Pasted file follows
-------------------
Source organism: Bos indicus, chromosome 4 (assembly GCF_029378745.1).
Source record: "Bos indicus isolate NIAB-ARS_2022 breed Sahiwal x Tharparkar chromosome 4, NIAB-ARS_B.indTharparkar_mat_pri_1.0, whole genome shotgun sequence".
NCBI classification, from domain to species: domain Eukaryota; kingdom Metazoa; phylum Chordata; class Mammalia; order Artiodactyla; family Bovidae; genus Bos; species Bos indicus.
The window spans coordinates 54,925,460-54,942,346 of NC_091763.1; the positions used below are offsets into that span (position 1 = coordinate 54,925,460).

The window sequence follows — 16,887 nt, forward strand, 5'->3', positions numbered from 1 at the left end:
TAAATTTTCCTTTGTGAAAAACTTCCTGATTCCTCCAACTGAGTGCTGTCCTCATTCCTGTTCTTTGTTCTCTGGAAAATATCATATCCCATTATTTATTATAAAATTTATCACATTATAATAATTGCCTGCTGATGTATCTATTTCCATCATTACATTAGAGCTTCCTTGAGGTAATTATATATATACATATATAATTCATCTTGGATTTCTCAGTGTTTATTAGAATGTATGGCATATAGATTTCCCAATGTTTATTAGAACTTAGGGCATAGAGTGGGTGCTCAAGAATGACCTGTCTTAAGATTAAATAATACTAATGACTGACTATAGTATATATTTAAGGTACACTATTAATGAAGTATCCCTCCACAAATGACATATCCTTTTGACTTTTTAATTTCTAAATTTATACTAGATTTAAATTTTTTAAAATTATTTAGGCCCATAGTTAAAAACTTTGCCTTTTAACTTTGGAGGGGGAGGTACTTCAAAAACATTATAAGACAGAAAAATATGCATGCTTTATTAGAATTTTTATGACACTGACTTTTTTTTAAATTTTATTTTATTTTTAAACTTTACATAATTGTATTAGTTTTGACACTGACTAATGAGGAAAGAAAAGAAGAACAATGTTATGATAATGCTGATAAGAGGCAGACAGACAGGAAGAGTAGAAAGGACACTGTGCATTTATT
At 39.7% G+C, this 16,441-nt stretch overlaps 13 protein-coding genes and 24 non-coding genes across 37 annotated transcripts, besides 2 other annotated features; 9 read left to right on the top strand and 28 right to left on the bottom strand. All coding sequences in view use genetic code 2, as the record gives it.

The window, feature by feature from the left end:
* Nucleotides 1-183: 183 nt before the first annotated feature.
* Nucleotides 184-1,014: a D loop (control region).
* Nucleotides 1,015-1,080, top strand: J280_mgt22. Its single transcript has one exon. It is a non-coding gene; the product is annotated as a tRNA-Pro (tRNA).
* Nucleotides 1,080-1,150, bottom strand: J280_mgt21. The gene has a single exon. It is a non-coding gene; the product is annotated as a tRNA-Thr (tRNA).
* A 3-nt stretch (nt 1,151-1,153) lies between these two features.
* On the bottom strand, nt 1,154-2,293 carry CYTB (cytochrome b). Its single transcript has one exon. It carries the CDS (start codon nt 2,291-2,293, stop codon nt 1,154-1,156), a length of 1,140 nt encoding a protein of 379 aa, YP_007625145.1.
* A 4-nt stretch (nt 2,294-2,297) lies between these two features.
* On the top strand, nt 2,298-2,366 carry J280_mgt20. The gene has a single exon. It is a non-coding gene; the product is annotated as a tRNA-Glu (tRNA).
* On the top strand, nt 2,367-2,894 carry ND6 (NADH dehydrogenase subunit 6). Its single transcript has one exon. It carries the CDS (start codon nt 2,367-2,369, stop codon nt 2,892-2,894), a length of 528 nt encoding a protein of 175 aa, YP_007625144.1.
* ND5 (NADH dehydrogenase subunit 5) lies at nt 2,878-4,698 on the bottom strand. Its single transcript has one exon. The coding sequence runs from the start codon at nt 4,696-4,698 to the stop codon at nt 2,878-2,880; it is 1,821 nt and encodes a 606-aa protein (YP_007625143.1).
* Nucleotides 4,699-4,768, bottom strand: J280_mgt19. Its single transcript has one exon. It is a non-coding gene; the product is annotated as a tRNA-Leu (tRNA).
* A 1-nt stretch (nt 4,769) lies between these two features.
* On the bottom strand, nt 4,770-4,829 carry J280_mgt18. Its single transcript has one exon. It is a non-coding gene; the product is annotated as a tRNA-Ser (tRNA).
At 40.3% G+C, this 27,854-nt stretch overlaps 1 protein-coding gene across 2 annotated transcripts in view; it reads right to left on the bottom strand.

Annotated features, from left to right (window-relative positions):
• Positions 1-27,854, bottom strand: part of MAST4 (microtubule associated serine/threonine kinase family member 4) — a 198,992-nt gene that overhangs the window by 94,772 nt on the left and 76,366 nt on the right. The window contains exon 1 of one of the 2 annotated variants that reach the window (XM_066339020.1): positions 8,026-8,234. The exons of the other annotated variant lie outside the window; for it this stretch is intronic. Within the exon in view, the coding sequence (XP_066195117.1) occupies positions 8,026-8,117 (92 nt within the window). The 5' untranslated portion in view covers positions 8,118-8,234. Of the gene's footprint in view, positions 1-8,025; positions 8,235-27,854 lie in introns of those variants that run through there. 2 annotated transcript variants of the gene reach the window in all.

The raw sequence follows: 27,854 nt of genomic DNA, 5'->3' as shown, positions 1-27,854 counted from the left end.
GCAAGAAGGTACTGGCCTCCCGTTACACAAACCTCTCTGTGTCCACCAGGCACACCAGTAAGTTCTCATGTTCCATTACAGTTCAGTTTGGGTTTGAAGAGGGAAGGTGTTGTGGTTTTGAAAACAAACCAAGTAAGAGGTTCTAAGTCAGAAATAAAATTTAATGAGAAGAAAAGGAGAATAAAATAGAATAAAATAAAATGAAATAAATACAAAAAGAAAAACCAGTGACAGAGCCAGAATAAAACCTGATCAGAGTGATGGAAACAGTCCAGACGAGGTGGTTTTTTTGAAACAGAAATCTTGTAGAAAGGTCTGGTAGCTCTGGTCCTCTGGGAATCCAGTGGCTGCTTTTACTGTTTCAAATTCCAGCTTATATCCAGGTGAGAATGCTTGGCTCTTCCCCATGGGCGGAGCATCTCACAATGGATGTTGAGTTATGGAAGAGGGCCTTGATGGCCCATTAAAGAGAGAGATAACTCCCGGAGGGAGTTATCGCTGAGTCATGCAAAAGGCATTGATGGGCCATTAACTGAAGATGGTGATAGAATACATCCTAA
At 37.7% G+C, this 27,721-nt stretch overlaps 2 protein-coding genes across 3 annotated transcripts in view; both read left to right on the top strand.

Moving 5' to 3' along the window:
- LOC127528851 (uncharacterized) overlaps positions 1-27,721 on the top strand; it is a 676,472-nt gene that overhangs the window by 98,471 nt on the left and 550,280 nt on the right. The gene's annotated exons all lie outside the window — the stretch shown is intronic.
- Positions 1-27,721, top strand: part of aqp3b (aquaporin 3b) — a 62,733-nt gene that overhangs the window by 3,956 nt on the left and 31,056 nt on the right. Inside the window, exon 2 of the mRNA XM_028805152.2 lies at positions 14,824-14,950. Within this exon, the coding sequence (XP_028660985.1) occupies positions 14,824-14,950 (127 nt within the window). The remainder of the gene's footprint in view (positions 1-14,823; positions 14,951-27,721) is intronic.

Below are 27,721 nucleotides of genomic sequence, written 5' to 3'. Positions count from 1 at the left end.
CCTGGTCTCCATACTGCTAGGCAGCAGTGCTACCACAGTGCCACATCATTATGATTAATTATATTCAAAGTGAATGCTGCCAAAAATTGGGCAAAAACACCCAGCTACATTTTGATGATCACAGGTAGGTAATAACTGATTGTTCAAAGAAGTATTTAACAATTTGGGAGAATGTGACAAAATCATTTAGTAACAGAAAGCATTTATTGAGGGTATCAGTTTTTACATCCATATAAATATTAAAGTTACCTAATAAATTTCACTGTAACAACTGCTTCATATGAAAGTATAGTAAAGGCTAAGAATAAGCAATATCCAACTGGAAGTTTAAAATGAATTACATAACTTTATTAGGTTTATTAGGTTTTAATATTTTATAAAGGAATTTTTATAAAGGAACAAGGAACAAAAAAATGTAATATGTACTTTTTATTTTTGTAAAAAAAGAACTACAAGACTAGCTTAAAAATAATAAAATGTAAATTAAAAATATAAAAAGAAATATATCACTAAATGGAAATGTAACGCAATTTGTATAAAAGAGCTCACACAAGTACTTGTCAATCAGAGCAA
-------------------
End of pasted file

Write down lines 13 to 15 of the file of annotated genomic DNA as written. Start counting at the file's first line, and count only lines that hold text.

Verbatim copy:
* A 3-nt stretch (nt 1,151-1,153) lies between these two features.
* On the bottom strand, nt 1,154-2,293 carry CYTB (cytochrome b). Its single transcript has one exon. It carries the CDS (start codon nt 2,291-2,293, stop codon nt 1,154-1,156), a length of 1,140 nt encoding a protein of 379 aa, YP_007625145.1.
* A 4-nt stretch (nt 2,294-2,297) lies between these two features.